Bay of Plenty dairy farmers have had to spend an extra $46 million on feed supplements this year due to the drought. Dairy NZ figures show increased costs of $30,000 to $50,000 per farm from January 2013 to April.
Palm kernel expeller (PKE) imported from Malaysia and Indonesia is also in short supply with most shipments already sold in advance.
Te Puke farmer and Bay of Plenty Federated Farmers dairy senior vice chairman Steve Bailey said the price of brought-in feed supplements had skyrocketed and some opportunists were looking to make a "buck out of it."
"Prices are through the roof but it's a supply and demand scenario," he said.
Mr Bailey said his feeding requirements had trebled from what they were at the same time last year. He had been feeding each animal a third less grass since Christmas.
RD1 communications manager Annie Wright said the high demand for PKE had put significant pressure on supplies and demand for supplementary feed was insatiable.
Contracts for PKE were selling right through until the end of the year with the International Nutritions Ltd June/July offer at $315 per tonne, ex Tauranga, she said.
"The situation has been compounded by tight supplies at origin with crush margins being negative, resulting in less tonnage being available for New Zealand importers. Looking forward things are still tight on the supply side."
Dairy NZ productivity marketing manager Warren Twohey said the increase in supplement use would vary depending on how early the cows were dried-off, the type of farm system used and whether farmers had forward contracts for supplementary feed.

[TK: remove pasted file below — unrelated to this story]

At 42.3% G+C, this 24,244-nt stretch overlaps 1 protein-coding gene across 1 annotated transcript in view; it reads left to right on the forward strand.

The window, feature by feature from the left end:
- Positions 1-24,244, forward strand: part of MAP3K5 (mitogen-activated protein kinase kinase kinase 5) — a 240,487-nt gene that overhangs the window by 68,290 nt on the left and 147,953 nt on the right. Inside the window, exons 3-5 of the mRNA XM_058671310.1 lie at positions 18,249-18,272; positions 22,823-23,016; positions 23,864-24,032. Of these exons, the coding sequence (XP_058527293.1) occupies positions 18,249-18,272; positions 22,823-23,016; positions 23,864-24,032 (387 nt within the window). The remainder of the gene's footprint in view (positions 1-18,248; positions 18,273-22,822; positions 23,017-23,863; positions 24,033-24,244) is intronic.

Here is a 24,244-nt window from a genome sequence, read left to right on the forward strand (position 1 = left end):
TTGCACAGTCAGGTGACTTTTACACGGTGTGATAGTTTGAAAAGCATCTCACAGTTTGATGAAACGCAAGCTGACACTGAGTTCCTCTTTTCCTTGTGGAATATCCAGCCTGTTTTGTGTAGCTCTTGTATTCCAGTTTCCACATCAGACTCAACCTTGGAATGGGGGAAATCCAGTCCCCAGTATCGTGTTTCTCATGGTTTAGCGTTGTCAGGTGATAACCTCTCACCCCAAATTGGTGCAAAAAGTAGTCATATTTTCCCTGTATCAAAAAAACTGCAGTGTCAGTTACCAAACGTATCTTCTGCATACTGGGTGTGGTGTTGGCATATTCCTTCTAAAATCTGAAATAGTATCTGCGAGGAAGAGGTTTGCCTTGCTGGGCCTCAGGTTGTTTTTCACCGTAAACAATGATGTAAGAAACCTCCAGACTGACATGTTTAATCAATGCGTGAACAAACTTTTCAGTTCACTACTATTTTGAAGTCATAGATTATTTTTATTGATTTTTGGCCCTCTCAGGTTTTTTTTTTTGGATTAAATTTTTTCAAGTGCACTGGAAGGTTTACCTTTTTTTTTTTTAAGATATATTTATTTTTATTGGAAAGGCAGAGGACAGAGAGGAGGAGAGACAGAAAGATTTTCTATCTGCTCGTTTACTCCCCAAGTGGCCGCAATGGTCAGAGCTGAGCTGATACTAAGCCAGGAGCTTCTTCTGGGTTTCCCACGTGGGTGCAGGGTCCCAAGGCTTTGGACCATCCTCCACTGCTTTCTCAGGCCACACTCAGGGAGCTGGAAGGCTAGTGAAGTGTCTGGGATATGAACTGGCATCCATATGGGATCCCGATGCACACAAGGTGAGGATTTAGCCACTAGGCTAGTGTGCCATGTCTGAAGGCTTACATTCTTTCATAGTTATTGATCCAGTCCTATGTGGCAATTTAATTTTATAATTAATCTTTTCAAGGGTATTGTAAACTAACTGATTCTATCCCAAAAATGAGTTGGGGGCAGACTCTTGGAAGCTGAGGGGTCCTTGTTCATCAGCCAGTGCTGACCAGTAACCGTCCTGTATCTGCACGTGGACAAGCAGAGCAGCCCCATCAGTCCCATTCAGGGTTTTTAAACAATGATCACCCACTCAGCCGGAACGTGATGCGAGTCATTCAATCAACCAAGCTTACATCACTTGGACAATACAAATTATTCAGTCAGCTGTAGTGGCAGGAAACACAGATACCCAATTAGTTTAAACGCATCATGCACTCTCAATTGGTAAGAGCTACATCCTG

Federated Farmers provincial president John Scrimgeour saif the recent rain was a relief but it would be a long recovery.
Feed was the biggest expense to come out of the drought and farmers were feeding out twice a day.
"A big proportion of that feed has been made by farmers and stored on the farm however there will be a greater reliance on purchased feed to get them through winter as they have used up their own supplies."
Typically many cows were put out to graze but unless the grass grows rapidly over the next couple of weeks that won't be happening as much, he said.
"It's been raining steadily and the ground is soaking it up, which is great, but in the Bay we have porous, pumice soils that have an enormous capacity to suck up water. We have probably had enough to kick start pasture growth and now just need consistent rainfall to get back into a regular cycle."
Some farmers may have to source finance from the bank for feed, he said.
Federated Farmers shipments of rye grass and barley straw from the South Island were still coming into Port Tauranga. Other supplements including maize and grain where available on the marketplace but could cost up to $500 per tonne.